Understanding digital signatures and the law
Digital signatures promise to make doing business faster and easier. Don’t let a lack of legal clarity hamper your adoption efforts.
Digital signatures promise to make doing business faster and easier. Don't let a lack of legal clarity hamper your adoption efforts.
It's no secret that Australians have a healthy appetite for all things digital. Compared to other countries, we've been quick to embrace innovations including electronic forms, tap-and-go-payments and digital wallets.
True to form, Australia is also one of the world's fastest growing markets for digital signature adoption. Government agencies and enterprises use digital signatures for everything from streamlining patent applications to fast tracking bank loans.
Many small to medium businesses would like to do the same. But with limited time to navigate the murky world of digital signatures and the law, ink and paper signatures often seem the safer option.
It doesn't need to be this way. Here's a quick overview of what every business owner should know about digital signatures.
Fact: Digital signatures are valid in Australia
As far as Australian legislation is concerned, digital signatures have been an acceptable method for signing documents since 1999.
They stand up in court too. Australian court cases questioning the validity of digital signatures, including Getup Ltd v Electoral Commissioner, have been largely unsuccessful.
A digital signature can be just as valid as an ink and paper signature, provided that:
With some exceptions, like certain types of property transactions, almost any document signed with a digital signature can be considered valid. If unsure, seek legal advice before going ahead.
Digital signature adoption done right
While the law says businesses can use digital signatures, signature scrawls created in Microsoft Paint won't cut the legal mustard. In the unlikely event that you need to prove a digital signature's validity in court, following best practices will increase the likelihood of success.
1. Identify the documents that your customers, suppliers and team will sign digitally
The most appropriate type of digital signature will vary depending on the nature of the document. A business contract, for example, may require more protection against forgery and manipulation than an employee leave request.
2. Choose a reliable method
The law says that the method of signing must be as reliable as appropriate for the purposes that the document was created.
To minimise the risk of forgery or manipulation, select a reliable and secure digital signature method. Look for technologies that associate the signature with hidden data, such as private key and public key cryptology. Your business may require one, or several, of the following signature methods:
3. Get consent
Before requesting a signature on a contract or document, check that the signatory has agreed to use a digital signing method. If in doubt about whether consent has been given, ask.
When implemented in the right way, digital signatures are secure, user-friendly and legally compliant. While the laws can be mystifying, following a best practice approach that harnesses the latest digital signature technologies will help to ensure positive outcomes.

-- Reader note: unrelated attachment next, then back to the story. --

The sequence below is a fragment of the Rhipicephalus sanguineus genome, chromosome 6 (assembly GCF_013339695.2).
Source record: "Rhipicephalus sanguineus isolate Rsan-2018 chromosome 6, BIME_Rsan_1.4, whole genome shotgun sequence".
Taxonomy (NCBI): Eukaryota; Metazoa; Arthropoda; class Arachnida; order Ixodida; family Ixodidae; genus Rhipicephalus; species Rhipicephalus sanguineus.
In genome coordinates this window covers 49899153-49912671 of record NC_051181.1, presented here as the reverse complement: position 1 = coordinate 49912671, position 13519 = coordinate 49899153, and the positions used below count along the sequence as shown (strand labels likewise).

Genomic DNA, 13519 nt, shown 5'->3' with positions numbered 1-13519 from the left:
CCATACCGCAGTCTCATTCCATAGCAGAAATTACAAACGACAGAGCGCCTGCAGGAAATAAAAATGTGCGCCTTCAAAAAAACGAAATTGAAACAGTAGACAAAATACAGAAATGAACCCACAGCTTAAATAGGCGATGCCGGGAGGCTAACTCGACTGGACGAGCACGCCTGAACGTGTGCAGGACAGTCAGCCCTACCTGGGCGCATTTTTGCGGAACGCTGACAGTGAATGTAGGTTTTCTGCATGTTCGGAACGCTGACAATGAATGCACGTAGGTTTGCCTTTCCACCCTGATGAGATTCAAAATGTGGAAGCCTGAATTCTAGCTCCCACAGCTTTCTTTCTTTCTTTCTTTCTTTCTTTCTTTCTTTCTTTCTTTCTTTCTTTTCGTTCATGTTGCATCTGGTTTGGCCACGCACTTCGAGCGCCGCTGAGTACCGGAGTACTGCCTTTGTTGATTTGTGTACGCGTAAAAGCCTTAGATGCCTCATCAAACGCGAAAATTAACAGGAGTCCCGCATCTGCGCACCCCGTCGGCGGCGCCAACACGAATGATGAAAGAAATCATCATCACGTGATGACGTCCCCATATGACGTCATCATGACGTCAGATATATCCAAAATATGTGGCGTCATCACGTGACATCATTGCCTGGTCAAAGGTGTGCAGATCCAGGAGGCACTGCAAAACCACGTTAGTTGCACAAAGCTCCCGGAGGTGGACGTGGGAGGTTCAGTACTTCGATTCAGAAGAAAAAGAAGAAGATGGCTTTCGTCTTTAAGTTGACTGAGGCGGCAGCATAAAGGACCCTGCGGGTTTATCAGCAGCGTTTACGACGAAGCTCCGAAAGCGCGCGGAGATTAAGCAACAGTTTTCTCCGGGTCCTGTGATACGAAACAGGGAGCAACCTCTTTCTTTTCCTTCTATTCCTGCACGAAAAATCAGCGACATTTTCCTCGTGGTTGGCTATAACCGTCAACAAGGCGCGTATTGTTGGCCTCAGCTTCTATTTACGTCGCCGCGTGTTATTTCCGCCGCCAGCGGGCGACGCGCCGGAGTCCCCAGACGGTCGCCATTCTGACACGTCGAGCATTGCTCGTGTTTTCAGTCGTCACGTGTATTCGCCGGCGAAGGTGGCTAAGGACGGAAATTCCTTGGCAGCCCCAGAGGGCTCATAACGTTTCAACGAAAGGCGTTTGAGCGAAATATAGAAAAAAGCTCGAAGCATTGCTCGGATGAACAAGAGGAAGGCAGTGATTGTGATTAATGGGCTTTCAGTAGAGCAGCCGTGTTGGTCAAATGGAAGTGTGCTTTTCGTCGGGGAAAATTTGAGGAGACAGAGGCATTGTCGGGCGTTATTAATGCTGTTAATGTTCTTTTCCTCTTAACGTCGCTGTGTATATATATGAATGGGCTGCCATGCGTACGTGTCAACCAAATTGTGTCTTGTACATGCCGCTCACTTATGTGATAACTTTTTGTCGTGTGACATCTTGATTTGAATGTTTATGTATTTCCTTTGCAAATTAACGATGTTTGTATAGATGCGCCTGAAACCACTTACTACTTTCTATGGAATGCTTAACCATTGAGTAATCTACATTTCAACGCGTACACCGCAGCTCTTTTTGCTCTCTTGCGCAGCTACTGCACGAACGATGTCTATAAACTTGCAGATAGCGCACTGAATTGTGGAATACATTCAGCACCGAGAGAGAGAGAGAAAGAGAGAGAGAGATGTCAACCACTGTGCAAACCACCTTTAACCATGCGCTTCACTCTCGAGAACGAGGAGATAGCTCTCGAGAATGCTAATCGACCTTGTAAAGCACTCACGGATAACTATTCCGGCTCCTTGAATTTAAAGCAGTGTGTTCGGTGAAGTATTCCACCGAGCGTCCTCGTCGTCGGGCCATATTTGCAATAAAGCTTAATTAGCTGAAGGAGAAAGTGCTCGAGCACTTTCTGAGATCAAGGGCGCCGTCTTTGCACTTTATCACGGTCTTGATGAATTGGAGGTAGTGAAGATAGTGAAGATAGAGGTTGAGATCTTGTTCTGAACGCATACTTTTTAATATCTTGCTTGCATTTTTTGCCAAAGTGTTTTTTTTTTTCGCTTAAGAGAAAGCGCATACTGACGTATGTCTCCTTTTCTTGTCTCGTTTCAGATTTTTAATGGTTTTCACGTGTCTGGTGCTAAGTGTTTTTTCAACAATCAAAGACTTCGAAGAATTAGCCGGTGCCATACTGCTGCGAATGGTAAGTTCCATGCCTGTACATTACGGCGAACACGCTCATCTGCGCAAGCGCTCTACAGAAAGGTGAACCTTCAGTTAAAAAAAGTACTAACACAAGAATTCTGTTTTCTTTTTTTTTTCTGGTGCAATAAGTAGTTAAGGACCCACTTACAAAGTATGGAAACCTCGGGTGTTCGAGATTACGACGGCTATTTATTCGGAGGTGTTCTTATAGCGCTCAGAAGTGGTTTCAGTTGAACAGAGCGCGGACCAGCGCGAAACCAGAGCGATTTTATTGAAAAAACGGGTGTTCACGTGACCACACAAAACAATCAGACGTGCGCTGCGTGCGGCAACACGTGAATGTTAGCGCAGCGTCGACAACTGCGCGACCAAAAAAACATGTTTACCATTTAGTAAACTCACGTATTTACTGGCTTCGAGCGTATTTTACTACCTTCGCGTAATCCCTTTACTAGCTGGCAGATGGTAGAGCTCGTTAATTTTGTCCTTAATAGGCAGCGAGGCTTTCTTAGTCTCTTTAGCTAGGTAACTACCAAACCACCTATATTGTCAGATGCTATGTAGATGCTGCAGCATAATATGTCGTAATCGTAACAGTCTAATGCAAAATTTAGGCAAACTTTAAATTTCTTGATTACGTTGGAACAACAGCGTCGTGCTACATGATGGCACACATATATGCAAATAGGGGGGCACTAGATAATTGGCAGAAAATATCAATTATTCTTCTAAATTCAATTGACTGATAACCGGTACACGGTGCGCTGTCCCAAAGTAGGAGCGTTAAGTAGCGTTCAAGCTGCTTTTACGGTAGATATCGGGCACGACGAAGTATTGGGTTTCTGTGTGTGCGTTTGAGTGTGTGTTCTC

Law firms can make errors when considering their printing and document management
Sometimes lawyers can get a bad rap if they don’t adapt adopt to new technologies.
Confidentiality is essential in the legal profession and the stakes are high for your clients and your professional reputation. Canon’s iR-ADV Gen III Series III multifunction devices are designed to boost efficiency and are packed with security features to minimise the risk of cyber-attack.
If you lead an established, market-leading firm, you face a dilemma.
Dr. Hugh Bradlow, Australian Academy of Technology and Engineering, shares his insights on the growing cybersecurity war, and how to manage risks and resilience in a world of unknowns.
There is a lack of clear standards relating to how school records should be secured. As a result, the level of security varies from school to school, and sometimes within an institution itself. What can you do to ensure your school is exercising best practice with your school records?
If you're on the Internet, you face security risks. You can no longer afford to assume that your business won't be a target because you're not big enough. Here are some big business takeaways that can substantially benefit your business' security.
In February 2018, Australia’s privacy law will change. If your organisation is covered by the Australian Privacy Act (this includes all Australian government agencies, and businesses and not-for-profit organisations with an annual turnover of $3million or more), then these changes will apply to you.
Have a spare $2.82 million? That’s how much you can expect to pay, on average, if your organisation falls victim to a data breach in Australia.
With cyber crime and data breaches on the rise, how can you protect the cyber safety and security of vital public sector organizations?
Email our customer support teamSend an enquiry
For customer service and sales enquiries just give us a call from within Australia
(8am to 5pm, Monday - Friday)